A bit of a qualification here: When I discuss a new picture book title, I mean new-to-libraries and not necessarily super hot off the presses. Hey, I’m choosing not to work outside my home until my daughters enter school, so we gotsa watch our budget. In fact, I just generally avoid the children’s sections of bookstores anymore so that I’m not baited by these gorgeous new picture book titles . . . So, the following titles are new, as in 2006, but not necessarily brand spankin’ new. In other words, check your library; they probably have them. And these are ones that are, for many reasons, particularly snazzy-great for your pre-schooler/toddler. The one pictured here, Brian Pinkney’s Hush, Little Baby, is my favorite thus far this year and is mentioned in my bed-time list. This one spills over with so much joy that the characters rarely have their feet on the ground. And it’s a fascinating study of what an illustrator can do with line in a picture book — in this instance, Pinkney’s lithe and lovely arcs. Happy reading!
Best Best Friends by Margaret Chodos-Irvine — A new picture book from author/illustrator Chodos-Irvine, a Caldecott Honor Winner, is always cause for celebration in my book (excuse the obvious pun). She uses a variety of printmaking techniques that gives her illustrations an almost texturized, detailed look — and her illustrations are always warm and cheerful without being maudlin. She creates such interesting shapes — there’s much to take in and see with all of her books. And there’s a briskness, an energy, and a clarity to her work that never fails to please. In this 2006 title, we meet Mary and Clare, best friends who attend the same pre-school and who always hug one another, hold hands, share toys . . . you get the picture. But then a bit of jealousy and general malcontentment (always a messy thing) enter the picture on behalf of Clare on Mary’s birthday. Of course, as the book flap tells you, love triumphs over jealousy, and all ends well. This one speaks oh-so true to the strong emotions of toddlers.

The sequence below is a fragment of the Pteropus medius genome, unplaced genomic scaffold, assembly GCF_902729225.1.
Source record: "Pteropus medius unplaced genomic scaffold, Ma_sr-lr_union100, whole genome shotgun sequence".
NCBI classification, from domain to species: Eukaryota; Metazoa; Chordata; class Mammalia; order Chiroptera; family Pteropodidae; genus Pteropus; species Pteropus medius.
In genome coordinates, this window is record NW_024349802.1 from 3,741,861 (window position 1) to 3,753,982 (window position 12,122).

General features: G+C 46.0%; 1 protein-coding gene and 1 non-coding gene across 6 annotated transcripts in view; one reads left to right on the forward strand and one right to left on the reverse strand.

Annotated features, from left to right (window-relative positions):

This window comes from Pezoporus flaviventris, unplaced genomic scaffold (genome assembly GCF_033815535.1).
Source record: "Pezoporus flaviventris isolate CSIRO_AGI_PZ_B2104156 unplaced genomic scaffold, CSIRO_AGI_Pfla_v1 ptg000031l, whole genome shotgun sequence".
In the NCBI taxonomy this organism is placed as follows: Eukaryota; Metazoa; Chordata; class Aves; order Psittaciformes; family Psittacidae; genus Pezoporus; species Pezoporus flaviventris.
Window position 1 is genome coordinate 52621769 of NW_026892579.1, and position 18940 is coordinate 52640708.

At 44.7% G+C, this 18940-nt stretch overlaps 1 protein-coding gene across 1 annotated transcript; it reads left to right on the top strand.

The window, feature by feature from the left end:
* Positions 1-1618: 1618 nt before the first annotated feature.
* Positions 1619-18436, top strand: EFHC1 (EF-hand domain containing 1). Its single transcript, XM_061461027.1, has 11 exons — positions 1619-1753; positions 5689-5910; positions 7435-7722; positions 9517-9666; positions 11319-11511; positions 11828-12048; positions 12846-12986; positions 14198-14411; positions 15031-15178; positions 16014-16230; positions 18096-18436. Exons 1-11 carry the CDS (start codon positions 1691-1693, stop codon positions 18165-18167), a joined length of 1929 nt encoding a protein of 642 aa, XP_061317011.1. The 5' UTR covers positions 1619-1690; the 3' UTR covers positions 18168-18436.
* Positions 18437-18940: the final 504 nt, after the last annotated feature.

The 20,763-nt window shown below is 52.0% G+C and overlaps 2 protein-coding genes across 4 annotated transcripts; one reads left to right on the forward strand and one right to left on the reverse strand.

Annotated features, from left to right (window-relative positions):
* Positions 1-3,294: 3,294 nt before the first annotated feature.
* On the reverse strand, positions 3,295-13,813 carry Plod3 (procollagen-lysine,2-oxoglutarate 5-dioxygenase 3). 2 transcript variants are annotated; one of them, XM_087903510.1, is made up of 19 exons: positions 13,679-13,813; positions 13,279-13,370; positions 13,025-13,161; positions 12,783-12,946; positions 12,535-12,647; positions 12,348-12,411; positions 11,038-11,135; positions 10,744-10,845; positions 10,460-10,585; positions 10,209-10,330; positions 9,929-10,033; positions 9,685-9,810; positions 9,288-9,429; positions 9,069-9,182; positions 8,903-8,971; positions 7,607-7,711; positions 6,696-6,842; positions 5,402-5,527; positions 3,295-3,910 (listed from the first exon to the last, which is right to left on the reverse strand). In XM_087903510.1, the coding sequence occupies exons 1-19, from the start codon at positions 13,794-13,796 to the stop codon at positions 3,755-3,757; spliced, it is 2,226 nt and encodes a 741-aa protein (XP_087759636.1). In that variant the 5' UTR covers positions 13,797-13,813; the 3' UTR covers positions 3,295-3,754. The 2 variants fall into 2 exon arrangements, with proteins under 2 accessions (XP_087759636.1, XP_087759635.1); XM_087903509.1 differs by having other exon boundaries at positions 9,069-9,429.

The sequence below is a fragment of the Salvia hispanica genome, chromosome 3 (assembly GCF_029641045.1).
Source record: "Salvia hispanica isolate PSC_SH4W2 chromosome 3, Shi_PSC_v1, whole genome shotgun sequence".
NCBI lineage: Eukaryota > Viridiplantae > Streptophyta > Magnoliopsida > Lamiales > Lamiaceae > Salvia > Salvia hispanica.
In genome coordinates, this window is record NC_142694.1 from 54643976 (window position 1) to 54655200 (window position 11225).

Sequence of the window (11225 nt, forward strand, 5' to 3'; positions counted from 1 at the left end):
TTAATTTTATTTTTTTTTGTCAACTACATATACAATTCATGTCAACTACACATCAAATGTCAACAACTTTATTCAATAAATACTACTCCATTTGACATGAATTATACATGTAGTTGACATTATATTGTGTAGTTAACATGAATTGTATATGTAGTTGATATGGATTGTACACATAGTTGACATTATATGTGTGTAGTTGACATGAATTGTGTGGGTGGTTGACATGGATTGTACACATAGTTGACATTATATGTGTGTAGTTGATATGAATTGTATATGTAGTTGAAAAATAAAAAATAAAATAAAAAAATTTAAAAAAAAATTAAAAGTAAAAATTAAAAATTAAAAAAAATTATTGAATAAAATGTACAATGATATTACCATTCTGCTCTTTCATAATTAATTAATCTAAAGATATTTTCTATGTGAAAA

Invisible by Katja Kamm — This one is funky and weird and wonderful. First published in Germany in 2003 under the title Unsichtbar (English translation was this year, making it “new” to your library), this is a postmodern puzzler for kids. “Post-punk hipsters,” in fact, our characters are, as described on the book flap (I love it!). In this wordless book we see bike riders, nuns, eaters of ice cream, a dog needing to relieve himself . . . Depending on the background and what our eccentric cast of characters are wearing, parts or virtually all of them disappear, only to reappear in Kamm’s next vibrant, visually-stunning background. This one challenges your toddlers to put those emerging inferencing skills to work and invites them to storytell/narrate with the reader, bringing these strange and wonderful images to life with words. As Horn Book reviewer Claire E. Gross so perfectly put it, this is a “sly, reader-directed introduction to the world of seeing.”